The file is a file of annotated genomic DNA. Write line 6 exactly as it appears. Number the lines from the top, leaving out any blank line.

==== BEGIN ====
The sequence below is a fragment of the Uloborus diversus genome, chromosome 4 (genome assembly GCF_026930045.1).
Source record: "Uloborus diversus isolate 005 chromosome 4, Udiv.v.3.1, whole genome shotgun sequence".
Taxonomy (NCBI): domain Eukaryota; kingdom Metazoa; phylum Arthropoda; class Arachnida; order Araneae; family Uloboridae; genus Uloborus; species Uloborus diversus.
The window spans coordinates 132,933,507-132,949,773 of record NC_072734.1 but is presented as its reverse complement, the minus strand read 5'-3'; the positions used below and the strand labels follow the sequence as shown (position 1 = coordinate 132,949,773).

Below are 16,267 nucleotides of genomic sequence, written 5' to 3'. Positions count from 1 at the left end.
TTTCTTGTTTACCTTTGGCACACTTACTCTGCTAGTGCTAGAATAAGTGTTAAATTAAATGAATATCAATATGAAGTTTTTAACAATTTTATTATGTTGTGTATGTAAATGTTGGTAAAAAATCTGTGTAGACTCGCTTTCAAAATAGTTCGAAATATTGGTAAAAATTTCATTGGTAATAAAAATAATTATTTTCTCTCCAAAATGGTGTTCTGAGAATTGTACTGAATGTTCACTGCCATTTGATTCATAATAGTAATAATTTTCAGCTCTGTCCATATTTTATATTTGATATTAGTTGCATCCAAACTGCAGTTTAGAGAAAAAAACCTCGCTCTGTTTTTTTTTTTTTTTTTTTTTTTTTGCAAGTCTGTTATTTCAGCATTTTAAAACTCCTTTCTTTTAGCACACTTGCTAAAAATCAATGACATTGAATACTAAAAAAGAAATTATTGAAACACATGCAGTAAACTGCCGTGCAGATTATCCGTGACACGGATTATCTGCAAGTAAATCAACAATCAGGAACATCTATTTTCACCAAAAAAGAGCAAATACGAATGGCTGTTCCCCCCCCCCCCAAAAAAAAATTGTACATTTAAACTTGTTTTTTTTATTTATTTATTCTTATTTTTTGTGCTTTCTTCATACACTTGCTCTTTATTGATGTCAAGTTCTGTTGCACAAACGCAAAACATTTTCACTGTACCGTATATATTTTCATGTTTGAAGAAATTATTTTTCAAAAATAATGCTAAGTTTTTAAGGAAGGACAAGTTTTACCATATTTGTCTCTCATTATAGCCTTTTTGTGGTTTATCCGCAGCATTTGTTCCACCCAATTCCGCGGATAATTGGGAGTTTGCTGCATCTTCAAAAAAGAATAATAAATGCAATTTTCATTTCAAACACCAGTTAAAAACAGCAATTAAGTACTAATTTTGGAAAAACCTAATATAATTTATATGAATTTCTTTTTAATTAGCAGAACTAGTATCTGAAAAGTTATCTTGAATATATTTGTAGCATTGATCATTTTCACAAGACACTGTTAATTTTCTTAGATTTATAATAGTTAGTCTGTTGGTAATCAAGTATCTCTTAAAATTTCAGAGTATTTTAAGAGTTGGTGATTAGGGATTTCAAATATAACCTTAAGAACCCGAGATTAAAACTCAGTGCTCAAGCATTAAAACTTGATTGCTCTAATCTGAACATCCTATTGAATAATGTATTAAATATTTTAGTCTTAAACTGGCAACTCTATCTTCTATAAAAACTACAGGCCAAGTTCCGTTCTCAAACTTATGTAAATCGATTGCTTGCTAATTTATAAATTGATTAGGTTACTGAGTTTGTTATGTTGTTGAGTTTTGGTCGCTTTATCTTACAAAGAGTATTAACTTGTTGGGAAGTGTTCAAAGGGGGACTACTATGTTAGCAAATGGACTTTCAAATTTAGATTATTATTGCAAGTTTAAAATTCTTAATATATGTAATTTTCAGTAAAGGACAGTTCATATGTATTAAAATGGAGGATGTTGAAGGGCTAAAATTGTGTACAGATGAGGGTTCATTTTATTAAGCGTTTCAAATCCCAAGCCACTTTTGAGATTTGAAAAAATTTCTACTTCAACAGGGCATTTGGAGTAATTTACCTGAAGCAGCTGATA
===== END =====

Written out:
TTTCTTGTTTACCTTTGGCACACTTACTCTGCTAGTGCTAGAATAAGTGTTAAATTAAATGAATATCAATATGAAGTTTTTAACAATTTTATTATGTTGTGTATGTAAATGTTGGTAAAAAATCTGTGTAGACTCGCTTTCAAAATAGTTCGAAATATTGGTAAAAATTTCATTGGTAATAAAAATAATTATTTTCTCTCCAAAATGGTGTTCTGAGAATTGTACTGAATGTTCACTGCCATTTGATTCATAATAGTAATAATTTTCAGCTCTGTCCATATTTTATATTTGATATTAGTTGCATCCAAACTGCAGTTTAGAGAAAAAAACCTCGCTCTGTTTTTTTTTTTTTTTTTTTTTTTTTGCAAGTCTGTTATTTCAGCATTTTAAAACTCCTTTCTTTTAGCACACTTGCTAAAAATCAATGACATTGAATACTAAAAAAGAAATTATTGAAACACATGCAGTAAACTGCCGTGCAGATTATCCGTGACACGGATTATCTGCAAGTAAATCAACAATCAGGAACATCTATTTTCACCAAAAAAGAGCAAATACGAATGGCTGTTCCCCCCCCCCCCAAAAAAAAATTGTACATTTAAACTTGTTTTTTTTATTTATTTATTCTTATTTTTTGTGCTTTCTTCATACACTTGCTCTTTATTGATGTCAAGTTCTGTTGCACAAACGCAAAACATTTTCACTGTACCGTATATATTTTCATGTTTGAAGAAATTATTTTTCAAAAATAATGCTAAGTTTTTAAGGAAGGACAAGTTTTACCATATTTGTCTCTCATTATAGCCTTTTTGTGGTTTATCCGCAGCATTTGTTCCACCCAATTCCGCGGATAATTGGGAGTTTGCTGCATCTTCAAAAAAGAATAATAAATGCAATTTTCATTTCAAACACCAGTTAAAAACAGCAATTAAGTACTAATTTTGGAAAAACCTAATATAATTTATATGAATTTCTTTTTAATTAGCAGAACTAGTATCTGAAAAGTTATCTTGAATATATTTGTAGCATTGATCATTTTCACAAGACACTGTTAATTTTCTTAGATTTATAATAGTTAGTCTGTTGGTAATCAAGTATCTCTTAAAATTTCAGAGTATTTTAAGAGTTGGTGATTAGGGATTTCAAATATAACCTTAAGAACCCGAGATTAAAACTCAGTGCTCAAGCATTAAAACTTGATTGCTCTAATCTGAACATCCTATTGAATAATGTATTAAATATTTTAGTCTTAAACTGGCAACTCTATCTTCTATAAAAACTACAGGCCAAGTTCCGTTCTCAAACTTATGTAAATCGATTGCTTGCTAATTTATAAATTGATTAGGTTACTGAGTTTGTTATGTTGTTGAGTTTTGGTCGCTTTATCTTACAAAGAGTATTAACTTGTTGGGAAGTGTTCAAAGGGGGACTACTATGTTAGCAAATGGACTTTCAAATTTAGATTATTATTGCAAGTTTAAAATTCTTAATATATGTAATTTTCAGTAAAGGACAGTTCATATGTATTAAAATGGAGGATGTTGAAGGGCTAAAATTGTGTACAGATGAGGGTTCATTTTATTAAGCGTTTCAAATCCCAAGCCACTTTTGAGATTTGAAAAAATTTCTACTTCAACAGGGCATTTGGAGTAATTTACCTGAAGCAGCTGATA